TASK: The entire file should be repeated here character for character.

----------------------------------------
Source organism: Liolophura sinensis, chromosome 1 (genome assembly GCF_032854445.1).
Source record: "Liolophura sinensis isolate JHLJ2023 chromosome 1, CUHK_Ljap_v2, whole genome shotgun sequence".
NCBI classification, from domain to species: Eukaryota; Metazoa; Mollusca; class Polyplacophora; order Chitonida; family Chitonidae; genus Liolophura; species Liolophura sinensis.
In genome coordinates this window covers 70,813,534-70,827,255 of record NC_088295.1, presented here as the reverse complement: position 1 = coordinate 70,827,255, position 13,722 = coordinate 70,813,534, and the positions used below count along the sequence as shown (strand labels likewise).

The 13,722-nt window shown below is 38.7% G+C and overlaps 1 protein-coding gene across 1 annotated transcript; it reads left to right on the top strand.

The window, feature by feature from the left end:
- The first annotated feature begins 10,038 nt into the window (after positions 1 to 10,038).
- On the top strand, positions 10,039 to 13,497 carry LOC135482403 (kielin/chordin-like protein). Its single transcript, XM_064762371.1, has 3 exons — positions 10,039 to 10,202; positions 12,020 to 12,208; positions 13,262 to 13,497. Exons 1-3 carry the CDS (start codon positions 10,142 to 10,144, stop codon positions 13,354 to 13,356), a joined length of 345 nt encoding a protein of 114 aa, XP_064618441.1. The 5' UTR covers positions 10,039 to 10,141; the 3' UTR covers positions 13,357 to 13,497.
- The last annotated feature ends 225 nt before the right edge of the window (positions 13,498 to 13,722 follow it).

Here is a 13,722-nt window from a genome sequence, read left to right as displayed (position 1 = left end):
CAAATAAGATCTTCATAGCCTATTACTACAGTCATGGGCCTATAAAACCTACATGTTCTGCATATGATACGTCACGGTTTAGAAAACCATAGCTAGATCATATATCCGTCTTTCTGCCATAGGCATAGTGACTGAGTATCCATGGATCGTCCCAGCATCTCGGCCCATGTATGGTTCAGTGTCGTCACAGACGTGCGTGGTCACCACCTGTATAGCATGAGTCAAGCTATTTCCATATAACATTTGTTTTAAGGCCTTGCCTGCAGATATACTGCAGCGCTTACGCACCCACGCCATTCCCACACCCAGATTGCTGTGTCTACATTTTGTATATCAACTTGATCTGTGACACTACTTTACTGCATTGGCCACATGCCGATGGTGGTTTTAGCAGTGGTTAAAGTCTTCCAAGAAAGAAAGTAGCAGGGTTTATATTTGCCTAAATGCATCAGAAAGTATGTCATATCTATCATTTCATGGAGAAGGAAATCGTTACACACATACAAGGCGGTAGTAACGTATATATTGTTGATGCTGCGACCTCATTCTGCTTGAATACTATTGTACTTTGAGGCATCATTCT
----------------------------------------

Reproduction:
Source organism: Liolophura sinensis, chromosome 1 (genome assembly GCF_032854445.1).
Source record: "Liolophura sinensis isolate JHLJ2023 chromosome 1, CUHK_Ljap_v2, whole genome shotgun sequence".
NCBI classification, from domain to species: Eukaryota; Metazoa; Mollusca; class Polyplacophora; order Chitonida; family Chitonidae; genus Liolophura; species Liolophura sinensis.
In genome coordinates this window covers 70,813,534-70,827,255 of record NC_088295.1, presented here as the reverse complement: position 1 = coordinate 70,827,255, position 13,722 = coordinate 70,813,534, and the positions used below count along the sequence as shown (strand labels likewise).

The 13,722-nt window shown below is 38.7% G+C and overlaps 1 protein-coding gene across 1 annotated transcript; it reads left to right on the top strand.

The window, feature by feature from the left end:
- The first annotated feature begins 10,038 nt into the window (after positions 1 to 10,038).
- On the top strand, positions 10,039 to 13,497 carry LOC135482403 (kielin/chordin-like protein). Its single transcript, XM_064762371.1, has 3 exons — positions 10,039 to 10,202; positions 12,020 to 12,208; positions 13,262 to 13,497. Exons 1-3 carry the CDS (start codon positions 10,142 to 10,144, stop codon positions 13,354 to 13,356), a joined length of 345 nt encoding a protein of 114 aa, XP_064618441.1. The 5' UTR covers positions 10,039 to 10,141; the 3' UTR covers positions 13,357 to 13,497.
- The last annotated feature ends 225 nt before the right edge of the window (positions 13,498 to 13,722 follow it).

Here is a 13,722-nt window from a genome sequence, read left to right as displayed (position 1 = left end):
CAAATAAGATCTTCATAGCCTATTACTACAGTCATGGGCCTATAAAACCTACATGTTCTGCATATGATACGTCACGGTTTAGAAAACCATAGCTAGATCATATATCCGTCTTTCTGCCATAGGCATAGTGACTGAGTATCCATGGATCGTCCCAGCATCTCGGCCCATGTATGGTTCAGTGTCGTCACAGACGTGCGTGGTCACCACCTGTATAGCATGAGTCAAGCTATTTCCATATAACATTTGTTTTAAGGCCTTGCCTGCAGATATACTGCAGCGCTTACGCACCCACGCCATTCCCACACCCAGATTGCTGTGTCTACATTTTGTATATCAACTTGATCTGTGACACTACTTTACTGCATTGGCCACATGCCGATGGTGGTTTTAGCAGTGGTTAAAGTCTTCCAAGAAAGAAAGTAGCAGGGTTTATATTTGCCTAAATGCATCAGAAAGTATGTCATATCTATCATTTCATGGAGAAGGAAATCGTTACACACATACAAGGCGGTAGTAACGTATATATTGTTGATGCTGCGACCTCATTCTGCTTGAATACTATTGTACTTTGAGGCATCATTCT